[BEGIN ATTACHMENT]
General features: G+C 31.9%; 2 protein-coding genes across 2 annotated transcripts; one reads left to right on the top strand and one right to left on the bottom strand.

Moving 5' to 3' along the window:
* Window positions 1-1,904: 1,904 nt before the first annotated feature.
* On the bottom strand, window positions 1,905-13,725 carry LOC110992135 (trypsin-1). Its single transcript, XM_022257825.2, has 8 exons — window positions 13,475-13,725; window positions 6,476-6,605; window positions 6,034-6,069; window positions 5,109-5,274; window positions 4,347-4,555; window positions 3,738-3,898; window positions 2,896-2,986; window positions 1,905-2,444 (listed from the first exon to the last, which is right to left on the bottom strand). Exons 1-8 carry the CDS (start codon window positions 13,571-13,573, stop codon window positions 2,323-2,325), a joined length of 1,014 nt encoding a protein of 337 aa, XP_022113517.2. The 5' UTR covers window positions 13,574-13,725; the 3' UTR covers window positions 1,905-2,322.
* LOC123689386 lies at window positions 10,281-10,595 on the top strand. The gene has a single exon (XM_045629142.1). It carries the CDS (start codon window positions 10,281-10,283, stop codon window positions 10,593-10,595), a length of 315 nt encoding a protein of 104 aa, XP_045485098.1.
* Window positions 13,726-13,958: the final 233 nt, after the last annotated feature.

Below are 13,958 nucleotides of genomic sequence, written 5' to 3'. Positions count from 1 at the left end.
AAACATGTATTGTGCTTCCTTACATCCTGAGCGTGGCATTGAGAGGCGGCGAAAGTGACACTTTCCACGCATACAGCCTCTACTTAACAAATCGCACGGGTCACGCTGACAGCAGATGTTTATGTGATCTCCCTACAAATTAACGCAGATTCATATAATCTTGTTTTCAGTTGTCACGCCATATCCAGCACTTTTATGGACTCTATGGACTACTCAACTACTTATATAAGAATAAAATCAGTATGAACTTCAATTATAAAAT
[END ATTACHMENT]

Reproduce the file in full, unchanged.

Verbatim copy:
General features: G+C 31.9%; 2 protein-coding genes across 2 annotated transcripts; one reads left to right on the top strand and one right to left on the bottom strand.

Moving 5' to 3' along the window:
* Window positions 1-1,904: 1,904 nt before the first annotated feature.
* On the bottom strand, window positions 1,905-13,725 carry LOC110992135 (trypsin-1). Its single transcript, XM_022257825.2, has 8 exons — window positions 13,475-13,725; window positions 6,476-6,605; window positions 6,034-6,069; window positions 5,109-5,274; window positions 4,347-4,555; window positions 3,738-3,898; window positions 2,896-2,986; window positions 1,905-2,444 (listed from the first exon to the last, which is right to left on the bottom strand). Exons 1-8 carry the CDS (start codon window positions 13,571-13,573, stop codon window positions 2,323-2,325), a joined length of 1,014 nt encoding a protein of 337 aa, XP_022113517.2. The 5' UTR covers window positions 13,574-13,725; the 3' UTR covers window positions 1,905-2,322.
* LOC123689386 lies at window positions 10,281-10,595 on the top strand. The gene has a single exon (XM_045629142.1). It carries the CDS (start codon window positions 10,281-10,283, stop codon window positions 10,593-10,595), a length of 315 nt encoding a protein of 104 aa, XP_045485098.1.
* Window positions 13,726-13,958: the final 233 nt, after the last annotated feature.

Below are 13,958 nucleotides of genomic sequence, written 5' to 3'. Positions count from 1 at the left end.
AAACATGTATTGTGCTTCCTTACATCCTGAGCGTGGCATTGAGAGGCGGCGAAAGTGACACTTTCCACGCATACAGCCTCTACTTAACAAATCGCACGGGTCACGCTGACAGCAGATGTTTATGTGATCTCCCTACAAATTAACGCAGATTCATATAATCTTGTTTTCAGTTGTCACGCCATATCCAGCACTTTTATGGACTCTATGGACTACTCAACTACTTATATAAGAATAAAATCAGTATGAACTTCAATTATAAAAT